Desert warthog

Phacochoerus aethiopicus

ssp. aethiopicus (now extinct) and delamerei (northeastern Africa)

Status: Least Concern

Did you know? With its peculiar incisor-less morphology and other cranial features, the desert warthog is the most specialised living suid. As incisors are functionally absent, lips and gums are used to detach or pick up food items.

Desert warthog - Yvonne A. de Jong & Tom

Subspecies and distribution

  • P. a. aethiopicus Pallas, 1766 – (extinct) formerly eastern Cape Province and upper Orange River, South Africa

  • P. a. delamerei Lönnberg, 1909 – NW and S Somalia, E Ethiopia, and E Kenya


The distribution is insufficiently known but accurately recorded from several areas including N Somalia (W Somaliland), S Somalia (Jubaland), E Ethiopia (Ogaden), and E Kenya, from near sea level to ca 1,400 m asl in Central Kenya. While thought to be restricted to arid environments, its range in Kenya has been found to extend southwards to Tsavo West National Park (W of Athi River and S of the Galana River). Formerly the species occurred in South Africa, in SE of the former Cape Province and apparently adjacent parts of KwaZulu-Natal, but it is now extinct there.

Descriptive notes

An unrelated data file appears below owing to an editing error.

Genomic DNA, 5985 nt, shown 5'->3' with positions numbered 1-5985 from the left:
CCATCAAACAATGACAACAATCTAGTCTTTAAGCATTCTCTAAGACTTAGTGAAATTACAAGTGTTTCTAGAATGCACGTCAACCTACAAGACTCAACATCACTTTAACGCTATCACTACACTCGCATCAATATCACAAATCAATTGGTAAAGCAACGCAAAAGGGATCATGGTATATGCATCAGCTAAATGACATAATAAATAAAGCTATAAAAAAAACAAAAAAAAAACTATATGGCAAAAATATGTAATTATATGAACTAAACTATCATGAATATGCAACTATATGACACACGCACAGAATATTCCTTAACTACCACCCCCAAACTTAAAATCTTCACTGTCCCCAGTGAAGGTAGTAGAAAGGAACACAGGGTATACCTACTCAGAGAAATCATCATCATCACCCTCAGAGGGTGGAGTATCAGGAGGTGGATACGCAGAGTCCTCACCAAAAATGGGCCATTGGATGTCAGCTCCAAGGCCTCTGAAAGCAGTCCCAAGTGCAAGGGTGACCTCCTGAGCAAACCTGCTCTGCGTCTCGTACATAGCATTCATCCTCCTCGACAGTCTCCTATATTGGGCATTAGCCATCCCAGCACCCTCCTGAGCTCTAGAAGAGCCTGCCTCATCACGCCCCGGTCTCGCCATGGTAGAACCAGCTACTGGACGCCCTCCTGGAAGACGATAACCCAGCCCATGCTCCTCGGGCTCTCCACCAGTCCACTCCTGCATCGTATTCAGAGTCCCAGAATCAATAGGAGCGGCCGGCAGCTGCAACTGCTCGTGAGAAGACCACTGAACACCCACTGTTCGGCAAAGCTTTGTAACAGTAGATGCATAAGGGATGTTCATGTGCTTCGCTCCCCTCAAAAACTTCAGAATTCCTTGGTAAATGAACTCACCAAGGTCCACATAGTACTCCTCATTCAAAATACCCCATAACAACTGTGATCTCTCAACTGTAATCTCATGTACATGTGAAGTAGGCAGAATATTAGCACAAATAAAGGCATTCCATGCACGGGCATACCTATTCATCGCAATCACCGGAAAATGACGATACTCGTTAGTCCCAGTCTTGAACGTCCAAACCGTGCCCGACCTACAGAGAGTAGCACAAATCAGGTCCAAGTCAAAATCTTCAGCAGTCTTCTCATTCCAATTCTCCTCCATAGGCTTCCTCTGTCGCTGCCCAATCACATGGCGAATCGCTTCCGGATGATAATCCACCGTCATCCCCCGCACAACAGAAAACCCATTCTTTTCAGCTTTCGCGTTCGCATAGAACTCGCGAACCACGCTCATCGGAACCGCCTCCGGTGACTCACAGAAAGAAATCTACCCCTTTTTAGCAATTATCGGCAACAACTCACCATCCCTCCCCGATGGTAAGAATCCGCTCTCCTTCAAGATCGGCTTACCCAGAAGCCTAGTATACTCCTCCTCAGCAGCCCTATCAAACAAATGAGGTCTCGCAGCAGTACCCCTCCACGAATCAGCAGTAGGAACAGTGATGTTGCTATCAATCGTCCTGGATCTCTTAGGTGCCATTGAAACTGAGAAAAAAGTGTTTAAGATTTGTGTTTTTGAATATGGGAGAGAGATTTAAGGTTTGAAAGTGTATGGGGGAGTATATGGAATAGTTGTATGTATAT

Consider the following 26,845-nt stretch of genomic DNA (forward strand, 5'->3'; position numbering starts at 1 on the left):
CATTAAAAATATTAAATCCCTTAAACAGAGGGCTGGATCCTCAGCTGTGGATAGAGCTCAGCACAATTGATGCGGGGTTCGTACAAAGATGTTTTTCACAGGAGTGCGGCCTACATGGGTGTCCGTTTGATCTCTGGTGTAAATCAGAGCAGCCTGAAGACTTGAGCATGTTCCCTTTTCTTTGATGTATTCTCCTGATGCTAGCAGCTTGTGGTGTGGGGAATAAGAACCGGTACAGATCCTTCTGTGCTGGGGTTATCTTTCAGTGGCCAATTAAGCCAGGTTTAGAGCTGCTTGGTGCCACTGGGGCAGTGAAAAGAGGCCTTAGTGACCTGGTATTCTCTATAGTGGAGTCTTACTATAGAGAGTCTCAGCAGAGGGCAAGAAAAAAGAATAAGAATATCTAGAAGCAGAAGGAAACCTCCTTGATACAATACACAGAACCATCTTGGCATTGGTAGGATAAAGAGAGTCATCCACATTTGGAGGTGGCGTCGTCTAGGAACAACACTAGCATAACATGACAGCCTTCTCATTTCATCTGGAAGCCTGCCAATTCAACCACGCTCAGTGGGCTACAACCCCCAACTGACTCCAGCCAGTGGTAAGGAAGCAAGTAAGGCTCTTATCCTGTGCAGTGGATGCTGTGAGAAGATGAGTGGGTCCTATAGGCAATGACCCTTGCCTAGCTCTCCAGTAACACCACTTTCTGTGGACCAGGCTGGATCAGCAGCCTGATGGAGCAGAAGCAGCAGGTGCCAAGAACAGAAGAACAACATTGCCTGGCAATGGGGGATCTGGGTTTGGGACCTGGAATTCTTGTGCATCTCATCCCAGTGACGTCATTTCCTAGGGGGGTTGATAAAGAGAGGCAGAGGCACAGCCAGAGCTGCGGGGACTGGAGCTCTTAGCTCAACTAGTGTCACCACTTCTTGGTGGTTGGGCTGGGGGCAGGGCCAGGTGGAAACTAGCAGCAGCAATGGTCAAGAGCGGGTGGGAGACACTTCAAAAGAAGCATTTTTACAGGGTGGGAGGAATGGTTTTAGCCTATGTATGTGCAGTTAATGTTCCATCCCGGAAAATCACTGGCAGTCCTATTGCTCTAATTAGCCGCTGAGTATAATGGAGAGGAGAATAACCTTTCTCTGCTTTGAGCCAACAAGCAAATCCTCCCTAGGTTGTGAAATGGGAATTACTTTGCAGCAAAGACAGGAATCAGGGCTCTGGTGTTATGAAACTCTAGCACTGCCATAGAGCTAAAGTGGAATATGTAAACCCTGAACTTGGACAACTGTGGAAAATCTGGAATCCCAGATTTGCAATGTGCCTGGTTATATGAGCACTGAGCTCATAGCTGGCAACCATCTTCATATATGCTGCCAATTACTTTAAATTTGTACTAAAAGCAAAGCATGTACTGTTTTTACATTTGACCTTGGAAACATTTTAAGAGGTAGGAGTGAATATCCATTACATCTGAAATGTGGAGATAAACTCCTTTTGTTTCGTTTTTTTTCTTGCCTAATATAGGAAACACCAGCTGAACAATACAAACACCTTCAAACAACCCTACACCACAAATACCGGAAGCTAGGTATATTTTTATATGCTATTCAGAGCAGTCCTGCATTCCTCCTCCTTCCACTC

No body measurement have been recorded for Desert Warthogs. External appearance is generally similar to Common Warthog P. africanus (see this species for general account) but slightly smaller in size and with less, shorter and lighter bristles. Depending on their environmental conditions, there can be striking body differences in fatness between Desert Warthog populations. The skin is usually light grey, but there is a wide variation of colour due to mud- and dust bathing. Morphological differences between Desert Warthogs and Common Warthog have been overlooked until recently, which suggests that no strikingly different features distinguish them in the field. However, adult Desert Warthogs are characterized by hook-shaped or drooping genal warts, tips of ears that bend backwards (which gives the impression that their contour is angular), swollen suborbital pouches round the eyes, and a shorter basi-occipital region that makes the head look “egg-shaped”, whereas it looks rather “diabolo-shaped” in africanus. The skull is similar in proportions to that of Common Warthog but diagnostically distinguished by other cranial and dental characters. Zygomatic arches are robust with large sinuses forming a spherical inflation of the jugal.